Answer: You should comply with the new rules and determine the worker's eligibility 12 months from the date the department determined that the worksite modification was complete.

 
 
 
Determining eligibility when the worker enters into a CDA

Question: An insurer referred a case to me for an eligibility evaluation; however, a few days later, the insurer informed me that the claim had gone to mediation and the parties had settled. They agreed to do a claim disposition agreement (CDA); however, the CDA has not yet been approved by the Workers' Compensation Board (WCB). Do I need to complete the eligibility evaluation and determine the worker's eligibility?

Answer: Even though the parties have agreed to the terms of a CDA, the worker has not actually "entered into a claim disposition agreement" until the CDA has been approved by the WCB and the CDA becomes final. Until that happens, the insurer is still responsible for completing the eligibility determination, so you should talk to the insurer about how to proceed. If the insurer determines the worker eligible before the WCB approves the CDA, under OAR 436-120-0165(14), the parties may agree in writing to suspend provision of vocational assistance services until the CDA becomes final. When the WCB approves the CDA, the insurer must end the worker's eligibility unless the worker retains his or her vocational assistance rights. No notice of end of eligibility is required in such cases.

 
 
 

Ending eligibility

Question: What rule do I cite when ending a worker's eligibility because the worker has returned to suitable employment and has been working for 60 days?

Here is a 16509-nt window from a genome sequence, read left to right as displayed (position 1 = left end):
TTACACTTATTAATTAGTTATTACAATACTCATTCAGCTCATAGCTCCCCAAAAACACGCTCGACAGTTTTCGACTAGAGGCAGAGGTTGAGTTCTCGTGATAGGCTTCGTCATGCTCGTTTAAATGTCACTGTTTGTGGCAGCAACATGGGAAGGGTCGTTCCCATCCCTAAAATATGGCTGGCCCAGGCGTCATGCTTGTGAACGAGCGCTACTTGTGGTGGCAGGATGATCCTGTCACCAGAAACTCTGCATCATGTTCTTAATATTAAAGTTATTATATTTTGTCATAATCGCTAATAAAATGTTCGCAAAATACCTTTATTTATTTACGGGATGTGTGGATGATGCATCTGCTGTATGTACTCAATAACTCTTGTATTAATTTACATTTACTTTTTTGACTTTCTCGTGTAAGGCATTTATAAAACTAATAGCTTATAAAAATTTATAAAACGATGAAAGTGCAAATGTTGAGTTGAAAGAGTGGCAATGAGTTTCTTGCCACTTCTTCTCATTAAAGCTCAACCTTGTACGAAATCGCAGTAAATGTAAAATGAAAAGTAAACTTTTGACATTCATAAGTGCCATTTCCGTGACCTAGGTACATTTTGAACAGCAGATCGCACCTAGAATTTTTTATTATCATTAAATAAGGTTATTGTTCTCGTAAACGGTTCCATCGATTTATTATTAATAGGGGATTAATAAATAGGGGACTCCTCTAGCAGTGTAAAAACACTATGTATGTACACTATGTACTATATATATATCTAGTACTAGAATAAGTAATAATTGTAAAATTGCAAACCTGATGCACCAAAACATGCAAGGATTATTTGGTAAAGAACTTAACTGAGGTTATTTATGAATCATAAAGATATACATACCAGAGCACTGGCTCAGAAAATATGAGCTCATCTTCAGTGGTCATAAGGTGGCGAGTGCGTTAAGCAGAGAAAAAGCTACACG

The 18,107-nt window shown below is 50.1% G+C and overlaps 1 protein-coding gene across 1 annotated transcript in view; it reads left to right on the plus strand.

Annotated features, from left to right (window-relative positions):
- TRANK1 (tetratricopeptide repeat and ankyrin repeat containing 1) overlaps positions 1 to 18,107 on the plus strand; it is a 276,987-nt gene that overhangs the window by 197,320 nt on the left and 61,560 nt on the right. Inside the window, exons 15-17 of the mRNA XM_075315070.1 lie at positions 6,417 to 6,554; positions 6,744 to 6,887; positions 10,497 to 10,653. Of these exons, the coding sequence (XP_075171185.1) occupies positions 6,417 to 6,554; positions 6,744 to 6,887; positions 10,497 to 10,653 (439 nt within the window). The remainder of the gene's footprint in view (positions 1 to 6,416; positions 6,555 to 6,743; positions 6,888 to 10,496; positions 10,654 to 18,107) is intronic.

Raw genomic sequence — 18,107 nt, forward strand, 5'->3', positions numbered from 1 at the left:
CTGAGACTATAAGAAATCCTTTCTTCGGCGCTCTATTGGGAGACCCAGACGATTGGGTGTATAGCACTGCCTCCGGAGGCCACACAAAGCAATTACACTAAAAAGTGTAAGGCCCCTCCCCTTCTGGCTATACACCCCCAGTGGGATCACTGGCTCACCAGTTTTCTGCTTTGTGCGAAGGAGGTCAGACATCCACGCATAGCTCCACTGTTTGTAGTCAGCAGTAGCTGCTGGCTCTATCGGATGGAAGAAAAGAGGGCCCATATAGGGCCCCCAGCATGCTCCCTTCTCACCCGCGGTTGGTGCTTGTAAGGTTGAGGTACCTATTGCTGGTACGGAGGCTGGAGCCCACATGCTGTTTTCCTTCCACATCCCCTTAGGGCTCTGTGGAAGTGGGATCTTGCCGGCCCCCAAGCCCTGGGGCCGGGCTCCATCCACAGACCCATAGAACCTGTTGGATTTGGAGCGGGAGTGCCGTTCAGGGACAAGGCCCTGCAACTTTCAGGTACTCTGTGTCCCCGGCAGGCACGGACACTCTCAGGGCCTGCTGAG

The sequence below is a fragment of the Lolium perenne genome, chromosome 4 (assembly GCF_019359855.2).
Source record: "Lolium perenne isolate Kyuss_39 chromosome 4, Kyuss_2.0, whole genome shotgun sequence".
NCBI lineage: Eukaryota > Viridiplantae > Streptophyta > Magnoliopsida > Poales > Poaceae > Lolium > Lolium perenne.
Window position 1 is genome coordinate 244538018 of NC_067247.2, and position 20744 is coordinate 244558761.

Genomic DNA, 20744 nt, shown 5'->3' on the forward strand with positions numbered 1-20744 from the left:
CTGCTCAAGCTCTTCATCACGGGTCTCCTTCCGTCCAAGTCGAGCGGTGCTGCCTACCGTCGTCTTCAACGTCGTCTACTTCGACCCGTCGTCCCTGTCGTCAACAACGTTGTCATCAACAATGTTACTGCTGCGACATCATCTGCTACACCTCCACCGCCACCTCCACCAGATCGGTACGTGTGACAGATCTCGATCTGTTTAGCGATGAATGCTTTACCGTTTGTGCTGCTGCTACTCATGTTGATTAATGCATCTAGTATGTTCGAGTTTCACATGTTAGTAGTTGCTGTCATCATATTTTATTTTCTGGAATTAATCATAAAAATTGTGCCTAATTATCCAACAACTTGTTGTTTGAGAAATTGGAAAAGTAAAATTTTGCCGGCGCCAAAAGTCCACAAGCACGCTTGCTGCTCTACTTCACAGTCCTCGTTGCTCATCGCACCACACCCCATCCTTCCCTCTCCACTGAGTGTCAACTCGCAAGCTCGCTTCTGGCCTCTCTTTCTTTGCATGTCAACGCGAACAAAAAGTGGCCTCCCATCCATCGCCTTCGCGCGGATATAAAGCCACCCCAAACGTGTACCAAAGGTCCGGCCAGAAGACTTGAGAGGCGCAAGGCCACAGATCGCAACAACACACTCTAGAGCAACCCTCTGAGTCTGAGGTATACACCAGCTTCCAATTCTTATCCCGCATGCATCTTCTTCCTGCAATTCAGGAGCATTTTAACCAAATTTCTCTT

Answer: The rule that applies in this case is OAR 436-120-0165(1) "… the worker no longer meets the eligibility requirements." Specifically, the worker no longer meets the requirement described in OAR 436-120-0145(2)(d): "The worker was not employed in suitable employment for at least 60 days after the injury or aggravation." You should cite both rules in the Notice of End of Eligibility.

 
 
 

Ending training

Question: I need to send the worker a Notice of Training End because he failed to pass his classes. Do I need to cite OAR 436-120-0165, or just OAR 436-120-0440?

Answer: The answer depends on whether you are ending the worker's eligibility because he failed to participate in training, or just ending the worker's training but not his eligibility. If you are ending the worker's eligibility as well as his training, you should cite OAR 436-120-0440 (15)(b), which states that training is ending because the worker's eligibility has ended under OAR 436-120-0165. If you are only ending the worker's training, and intend to re-evaluate the training plan, then just cite the applicable reference under OAR 436-120-0440(13), (14) or (15).

 
 

 

Postponements and deferrals

Question: OAR 436-120-0125(3) states that, if the insurer is unable to determine a worker's eligibility because of "insufficient data," the insurer has to explain to the worker, in writing, why it cannot yet make a decision; however, the rule does not state in so many words that a Notice of Deferral is required. Is the insurer required to send the worker a Notice of Deferral under these circumstances?

Answer: First of all, "postponements" and "deferrals" are not the same thing.

Postponements
The conditions that may require the insurer to postpone determining a worker's eligibility are described in OAR 436-120-0125. In most cases, the reason for a postponement is that the insurer does not yet know what the worker's permanent limitations will be, but the reason could also be that the insurer needs other necessary information, such as wage data. When postponing an eligibility determination, no formal notice is required - only a written explanation that includes what information the insurer needs to determine eligibility or make a decision and when the insurer expects to make the decision.

Deferrals
The insurer is required to send the worker a Notice of Deferral, under OAR 436-120-0155, only in cases where the employer at injury activates preferred work benefits under OAR 436-120-110 and the worker agrees in writing to accept a new or modified job.

 
 

If you have questions about this webpage, please contact a vocational consultant, 503-947-7816.